There are liquid ways to season your meat also. The most common is probably the marinade. This is a liquid seasoning, a mixture of herbs, spices and flavorful liquid such as olive oil, lemon juice, vinegar and yogurt. The meat acquires its flavor by means of soaking. Also besides adding flavor marinades are also used for tenderizing. Most marinade contain some type of acid, such as wine, lime juice, or vinegar. The acid works by breaking down muscle fibers which makes them perfect for lean, dry meats such as chicken breasts and game.
Bastes are liquids that are applied to meats as they cook. Basting serves a twofold purpose:, it keeps meats moist and promotes the formation of a flavorful crust during grilling.
Similar to a basting liquid is a glaze. The major difference is that glazes contain sugar. They have to be applied toward the end of cooking or the sugar will burn. If done correctly the sugar will caramelize during the cooking process and create a sweet flavorful crust.
Then there is the whole category of barbecue sauces. There are the thick, sweet, tomatoey sauces of Kansas City; the thin, vinegary sauces of the Carolinas; the barbecues of Memphis are smoke-cooked and thickly-crusted with dry rubs; and then there is Texas with its tomato-based sauces laced with chile powder that is thin and tart but without sugar.
1/4 cup paprika
1 tablespoon firmly packed dark
1 tablespoon granulated sugar
2 teaspoons salt
2 teaspoons Accent (optional)
1 teaspoon celery salt
1 teaspoon ground black pepper
1 to 3 teaspoons cayenne pepper,
1 teaspoon dry mustard
1 teaspoon garlic powder
1 teaspoon onion powder
Combine all ingredients in a jar, close and shake well to mix.
Store away from heat and light for up to six months. Apply to your meat several hours before cooking so the meat can absorb the flavor.
The Barbecue Bible
Tex-Mex Tequila-Jalapeno Rub
1 cup loosely packed cup of
5 jalapenos, seeded and coarsely
1/2 small onion, minced
4 cloves garlic, coarsely
1/4 cup fresh orange juice
1/4 cup fresh lime juice
1/4 cup extra virgin olive oil
2 tablespoons tequila
1 teaspoon coarse salt,
1/2 teaspoon sugar
1/2 teaspoon ground black
1/2 teaspoon ground cumin
Combine the cilantro, jalapenos, onion and garlic in a food processor and finely chop. Gradually add the remaining ingredients and puree to a paste. Smear this paste on pork loin or tenderloin, sirloin or beef tenderloin. Marinate, covered in the refrigerator for 2 hours and then grill.
The Barbecue Bible
Of course no matter how good your meat is you will still need something to serve with it and with the heat outside you might as well keep your kitchen completely cool by cooking your side dishes on the grill outside. Try these veggie tips to accompany your main dish.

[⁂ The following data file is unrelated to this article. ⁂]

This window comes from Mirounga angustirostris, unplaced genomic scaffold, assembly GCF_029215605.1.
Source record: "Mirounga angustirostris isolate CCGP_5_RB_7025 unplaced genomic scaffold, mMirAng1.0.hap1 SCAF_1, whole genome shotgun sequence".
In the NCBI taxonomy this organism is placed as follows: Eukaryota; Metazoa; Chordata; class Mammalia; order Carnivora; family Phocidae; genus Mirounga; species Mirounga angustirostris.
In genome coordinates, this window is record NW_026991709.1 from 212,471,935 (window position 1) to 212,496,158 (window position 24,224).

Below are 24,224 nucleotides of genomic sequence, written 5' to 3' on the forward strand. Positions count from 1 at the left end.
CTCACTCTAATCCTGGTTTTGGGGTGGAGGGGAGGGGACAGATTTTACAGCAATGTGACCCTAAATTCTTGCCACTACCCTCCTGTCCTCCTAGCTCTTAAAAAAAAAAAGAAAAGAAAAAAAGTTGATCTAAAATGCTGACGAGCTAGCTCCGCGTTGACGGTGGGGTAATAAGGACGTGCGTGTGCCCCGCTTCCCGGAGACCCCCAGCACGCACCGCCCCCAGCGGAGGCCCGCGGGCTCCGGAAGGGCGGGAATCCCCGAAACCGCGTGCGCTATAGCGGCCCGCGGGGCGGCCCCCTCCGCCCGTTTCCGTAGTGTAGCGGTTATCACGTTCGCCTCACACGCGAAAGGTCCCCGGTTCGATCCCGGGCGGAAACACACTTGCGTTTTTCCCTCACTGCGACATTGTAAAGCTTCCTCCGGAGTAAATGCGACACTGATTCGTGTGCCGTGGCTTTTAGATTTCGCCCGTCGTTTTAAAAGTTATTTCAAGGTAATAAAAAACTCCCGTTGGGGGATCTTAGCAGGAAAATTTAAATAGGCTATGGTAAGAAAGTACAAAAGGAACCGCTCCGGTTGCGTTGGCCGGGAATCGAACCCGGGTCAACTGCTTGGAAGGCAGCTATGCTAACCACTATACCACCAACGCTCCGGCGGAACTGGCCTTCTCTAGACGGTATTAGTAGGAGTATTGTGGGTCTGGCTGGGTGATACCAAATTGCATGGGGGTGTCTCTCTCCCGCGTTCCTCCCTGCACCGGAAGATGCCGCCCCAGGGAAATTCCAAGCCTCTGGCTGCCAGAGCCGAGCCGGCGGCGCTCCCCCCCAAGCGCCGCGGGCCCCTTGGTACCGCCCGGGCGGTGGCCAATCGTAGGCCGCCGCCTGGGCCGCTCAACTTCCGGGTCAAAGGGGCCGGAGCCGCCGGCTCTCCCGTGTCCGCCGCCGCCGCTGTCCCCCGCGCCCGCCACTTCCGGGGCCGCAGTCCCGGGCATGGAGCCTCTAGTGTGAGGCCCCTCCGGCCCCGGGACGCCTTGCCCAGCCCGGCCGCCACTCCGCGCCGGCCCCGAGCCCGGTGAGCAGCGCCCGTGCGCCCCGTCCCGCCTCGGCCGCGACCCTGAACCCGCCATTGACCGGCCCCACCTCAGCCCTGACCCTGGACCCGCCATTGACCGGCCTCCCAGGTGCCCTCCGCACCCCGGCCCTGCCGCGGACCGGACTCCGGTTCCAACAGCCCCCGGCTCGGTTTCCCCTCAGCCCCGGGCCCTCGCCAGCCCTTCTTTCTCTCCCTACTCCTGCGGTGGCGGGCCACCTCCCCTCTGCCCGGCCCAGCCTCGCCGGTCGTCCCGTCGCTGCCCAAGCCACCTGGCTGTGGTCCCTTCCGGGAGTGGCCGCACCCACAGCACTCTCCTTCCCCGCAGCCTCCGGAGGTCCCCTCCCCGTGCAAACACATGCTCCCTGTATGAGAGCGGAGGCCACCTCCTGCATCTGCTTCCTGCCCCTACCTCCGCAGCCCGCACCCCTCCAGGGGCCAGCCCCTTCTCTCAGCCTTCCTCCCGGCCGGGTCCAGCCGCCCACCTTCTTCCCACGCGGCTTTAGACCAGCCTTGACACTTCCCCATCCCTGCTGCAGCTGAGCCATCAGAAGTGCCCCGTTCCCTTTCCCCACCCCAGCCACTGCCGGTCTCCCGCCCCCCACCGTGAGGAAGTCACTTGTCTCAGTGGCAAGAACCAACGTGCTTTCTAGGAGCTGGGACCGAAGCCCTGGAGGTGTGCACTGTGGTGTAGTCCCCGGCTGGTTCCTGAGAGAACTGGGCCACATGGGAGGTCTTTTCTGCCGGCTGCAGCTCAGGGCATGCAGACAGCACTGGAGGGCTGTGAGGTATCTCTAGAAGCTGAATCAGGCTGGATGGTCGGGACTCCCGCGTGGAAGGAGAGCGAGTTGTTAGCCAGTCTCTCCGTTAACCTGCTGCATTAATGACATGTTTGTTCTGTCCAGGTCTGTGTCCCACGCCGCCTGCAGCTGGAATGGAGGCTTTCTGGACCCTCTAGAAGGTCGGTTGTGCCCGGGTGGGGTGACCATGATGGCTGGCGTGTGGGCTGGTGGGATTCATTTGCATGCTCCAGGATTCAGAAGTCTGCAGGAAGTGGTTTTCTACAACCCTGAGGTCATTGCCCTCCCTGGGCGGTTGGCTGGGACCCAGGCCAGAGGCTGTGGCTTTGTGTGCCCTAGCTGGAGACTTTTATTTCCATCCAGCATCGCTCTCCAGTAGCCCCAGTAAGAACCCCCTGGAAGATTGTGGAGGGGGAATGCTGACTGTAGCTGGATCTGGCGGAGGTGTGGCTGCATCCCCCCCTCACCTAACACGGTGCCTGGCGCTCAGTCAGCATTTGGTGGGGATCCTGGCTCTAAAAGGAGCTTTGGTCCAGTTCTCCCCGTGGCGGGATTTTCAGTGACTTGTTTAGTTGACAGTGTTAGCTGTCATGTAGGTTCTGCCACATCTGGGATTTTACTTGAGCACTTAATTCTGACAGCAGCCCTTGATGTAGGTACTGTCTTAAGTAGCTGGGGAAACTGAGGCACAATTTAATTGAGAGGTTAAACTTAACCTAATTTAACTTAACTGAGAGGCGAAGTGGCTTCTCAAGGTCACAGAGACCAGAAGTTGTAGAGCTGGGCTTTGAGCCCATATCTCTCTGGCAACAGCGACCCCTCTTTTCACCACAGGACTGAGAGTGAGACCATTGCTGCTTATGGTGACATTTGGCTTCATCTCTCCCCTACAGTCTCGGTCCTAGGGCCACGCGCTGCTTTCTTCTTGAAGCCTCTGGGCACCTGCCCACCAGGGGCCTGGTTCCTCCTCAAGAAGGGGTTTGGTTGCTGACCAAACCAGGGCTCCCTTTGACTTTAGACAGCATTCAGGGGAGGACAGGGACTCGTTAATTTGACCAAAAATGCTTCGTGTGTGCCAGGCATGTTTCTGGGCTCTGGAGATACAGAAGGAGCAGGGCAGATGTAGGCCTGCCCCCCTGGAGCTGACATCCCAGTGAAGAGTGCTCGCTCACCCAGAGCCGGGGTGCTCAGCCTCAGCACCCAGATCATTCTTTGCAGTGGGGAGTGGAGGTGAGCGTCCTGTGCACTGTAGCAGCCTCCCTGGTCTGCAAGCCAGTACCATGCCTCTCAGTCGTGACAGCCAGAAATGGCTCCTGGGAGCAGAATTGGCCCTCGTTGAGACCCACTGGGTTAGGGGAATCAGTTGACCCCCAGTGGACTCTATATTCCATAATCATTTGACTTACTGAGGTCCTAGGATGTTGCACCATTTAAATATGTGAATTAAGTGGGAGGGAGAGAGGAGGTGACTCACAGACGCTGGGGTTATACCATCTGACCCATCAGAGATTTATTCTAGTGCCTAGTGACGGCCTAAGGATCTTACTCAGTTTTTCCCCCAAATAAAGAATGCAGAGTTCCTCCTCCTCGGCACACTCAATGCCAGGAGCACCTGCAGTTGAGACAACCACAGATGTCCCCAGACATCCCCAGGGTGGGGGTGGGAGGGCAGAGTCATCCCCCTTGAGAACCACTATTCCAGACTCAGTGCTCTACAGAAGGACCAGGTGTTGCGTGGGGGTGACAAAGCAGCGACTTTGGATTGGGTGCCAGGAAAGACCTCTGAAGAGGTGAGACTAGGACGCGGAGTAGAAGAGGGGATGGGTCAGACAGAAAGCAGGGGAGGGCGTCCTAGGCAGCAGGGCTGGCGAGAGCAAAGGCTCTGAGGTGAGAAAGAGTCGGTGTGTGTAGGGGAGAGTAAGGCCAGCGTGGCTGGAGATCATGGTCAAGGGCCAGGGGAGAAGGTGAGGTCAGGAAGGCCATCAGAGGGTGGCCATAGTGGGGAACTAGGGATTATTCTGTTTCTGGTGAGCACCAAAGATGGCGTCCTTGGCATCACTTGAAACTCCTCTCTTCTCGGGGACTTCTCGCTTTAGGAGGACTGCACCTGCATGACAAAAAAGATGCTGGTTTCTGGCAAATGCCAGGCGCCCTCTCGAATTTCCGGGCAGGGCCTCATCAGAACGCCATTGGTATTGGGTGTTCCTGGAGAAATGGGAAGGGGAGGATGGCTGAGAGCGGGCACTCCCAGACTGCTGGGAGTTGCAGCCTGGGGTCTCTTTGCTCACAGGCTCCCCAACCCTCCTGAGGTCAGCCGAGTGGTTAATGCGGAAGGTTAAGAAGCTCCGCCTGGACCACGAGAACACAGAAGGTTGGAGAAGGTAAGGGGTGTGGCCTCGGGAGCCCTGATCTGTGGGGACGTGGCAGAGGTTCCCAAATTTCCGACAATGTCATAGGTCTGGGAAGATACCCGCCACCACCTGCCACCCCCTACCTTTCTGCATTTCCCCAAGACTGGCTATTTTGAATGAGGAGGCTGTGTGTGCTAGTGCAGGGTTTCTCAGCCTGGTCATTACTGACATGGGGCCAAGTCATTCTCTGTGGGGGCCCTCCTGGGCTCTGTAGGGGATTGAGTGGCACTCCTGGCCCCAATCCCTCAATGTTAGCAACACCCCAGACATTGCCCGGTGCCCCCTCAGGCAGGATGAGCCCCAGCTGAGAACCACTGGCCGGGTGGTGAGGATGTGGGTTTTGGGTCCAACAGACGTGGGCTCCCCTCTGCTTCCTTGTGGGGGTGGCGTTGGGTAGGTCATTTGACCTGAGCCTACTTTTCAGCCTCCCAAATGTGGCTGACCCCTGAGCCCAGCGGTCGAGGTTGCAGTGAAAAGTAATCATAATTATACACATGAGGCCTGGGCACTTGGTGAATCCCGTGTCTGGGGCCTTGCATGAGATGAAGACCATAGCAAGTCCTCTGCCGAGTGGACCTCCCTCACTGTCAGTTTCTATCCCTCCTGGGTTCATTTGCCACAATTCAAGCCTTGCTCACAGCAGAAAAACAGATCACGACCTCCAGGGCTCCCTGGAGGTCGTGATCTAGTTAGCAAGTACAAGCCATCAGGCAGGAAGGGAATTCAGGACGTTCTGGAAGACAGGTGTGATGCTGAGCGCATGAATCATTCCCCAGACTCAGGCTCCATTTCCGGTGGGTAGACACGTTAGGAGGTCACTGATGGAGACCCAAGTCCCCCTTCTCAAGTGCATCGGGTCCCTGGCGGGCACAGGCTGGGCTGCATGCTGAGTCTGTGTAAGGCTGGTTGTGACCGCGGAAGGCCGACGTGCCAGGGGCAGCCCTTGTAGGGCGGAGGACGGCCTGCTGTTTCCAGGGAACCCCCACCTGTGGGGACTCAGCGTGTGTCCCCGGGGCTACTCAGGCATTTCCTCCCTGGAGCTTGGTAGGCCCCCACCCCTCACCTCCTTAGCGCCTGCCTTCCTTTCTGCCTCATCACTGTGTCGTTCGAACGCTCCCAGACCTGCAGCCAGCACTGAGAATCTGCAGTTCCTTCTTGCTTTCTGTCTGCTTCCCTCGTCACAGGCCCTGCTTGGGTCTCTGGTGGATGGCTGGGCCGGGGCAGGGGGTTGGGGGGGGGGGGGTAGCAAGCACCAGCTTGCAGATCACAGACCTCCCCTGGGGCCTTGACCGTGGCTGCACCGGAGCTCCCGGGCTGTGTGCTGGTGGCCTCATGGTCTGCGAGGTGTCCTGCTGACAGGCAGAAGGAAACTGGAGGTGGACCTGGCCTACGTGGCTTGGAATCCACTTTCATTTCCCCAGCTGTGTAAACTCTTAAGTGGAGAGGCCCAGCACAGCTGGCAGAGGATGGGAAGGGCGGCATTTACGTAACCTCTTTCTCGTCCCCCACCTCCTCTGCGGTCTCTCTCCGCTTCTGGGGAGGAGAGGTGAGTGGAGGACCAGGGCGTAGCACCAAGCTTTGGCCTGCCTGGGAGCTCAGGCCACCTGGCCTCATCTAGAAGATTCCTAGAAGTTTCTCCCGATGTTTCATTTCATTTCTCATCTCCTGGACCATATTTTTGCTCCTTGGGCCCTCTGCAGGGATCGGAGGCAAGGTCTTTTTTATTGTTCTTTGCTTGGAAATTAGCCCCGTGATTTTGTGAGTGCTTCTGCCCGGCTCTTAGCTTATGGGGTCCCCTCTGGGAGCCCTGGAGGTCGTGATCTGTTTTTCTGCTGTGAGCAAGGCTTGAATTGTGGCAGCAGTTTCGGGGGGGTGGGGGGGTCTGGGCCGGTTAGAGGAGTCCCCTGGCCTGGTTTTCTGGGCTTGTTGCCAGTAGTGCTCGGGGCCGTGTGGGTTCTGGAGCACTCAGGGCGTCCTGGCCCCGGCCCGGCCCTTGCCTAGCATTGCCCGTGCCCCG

Most vegetables, such as mushrooms, onions, peppers, radicchio, tomatoes, and zucchini benefit from a quick dash of olive oil and a few herbs. If you do not have a grill basket for your vegetables be sure you cut them large enough that they don’t fall through the grates.
Grilled Sweet Corn
8 ears of fresh corn, husks on
Salt and ground black pepper
Prepare your grill. Whether you use charcoal or gas you want to heat your grill to medium-high heat. This means you can hold your hand five inches above grill surface for three seconds. Meanwhile, remove all but the innermost layer of husk form each ear of corn. The kernels will be covered by, but visible through, the last husk layer. Use scissors to snip off the long silk ends at tips of the ears of corn. Grill corn, turning ears every 1 1/2 to 2 minutes, until kernels have left dark outlines in the husk and husks are charred and beginning to peel away to tip to expose some kernels. This will take about 8 to 10 minutes. Transfer ears to platter, remove and discard charred husks and silk. Season corn with salt and pepper and butter to taste and serve immediately.
Grilled Asparagus and New Potatoes
2 tablespoons olive oil
1/2 teaspoon salt
1/2 teaspoon lemon-pepper
6 small new red potatoes,
1 pound fresh asparagus spears,
Heat grill. In a large shallow bowl, combine one tablespoon of the oil, 1/4 teaspoon of the salt and 1/4 teaspoon of the lemon-pepper seasoning. Add potatoes and toss to coat. Place in grill basket. If you don’t have a grill basket use a sheet of foil with a few holes poked in it. When ready to grill, place grill basket on grill. Cook 15 minutes, shaking basket occasionally to turn and mix potatoes. While the potatoes are cooking, place asparagus spears in same shallow bowl. Add remaining oil, salt and lemon-pepper seasonings. Toss well to coat. Add asparagus to grill basket. Cook about 10 minutes or until potatoes and asparagus are tender, shaking basket occasionally to turn and mix vegetables.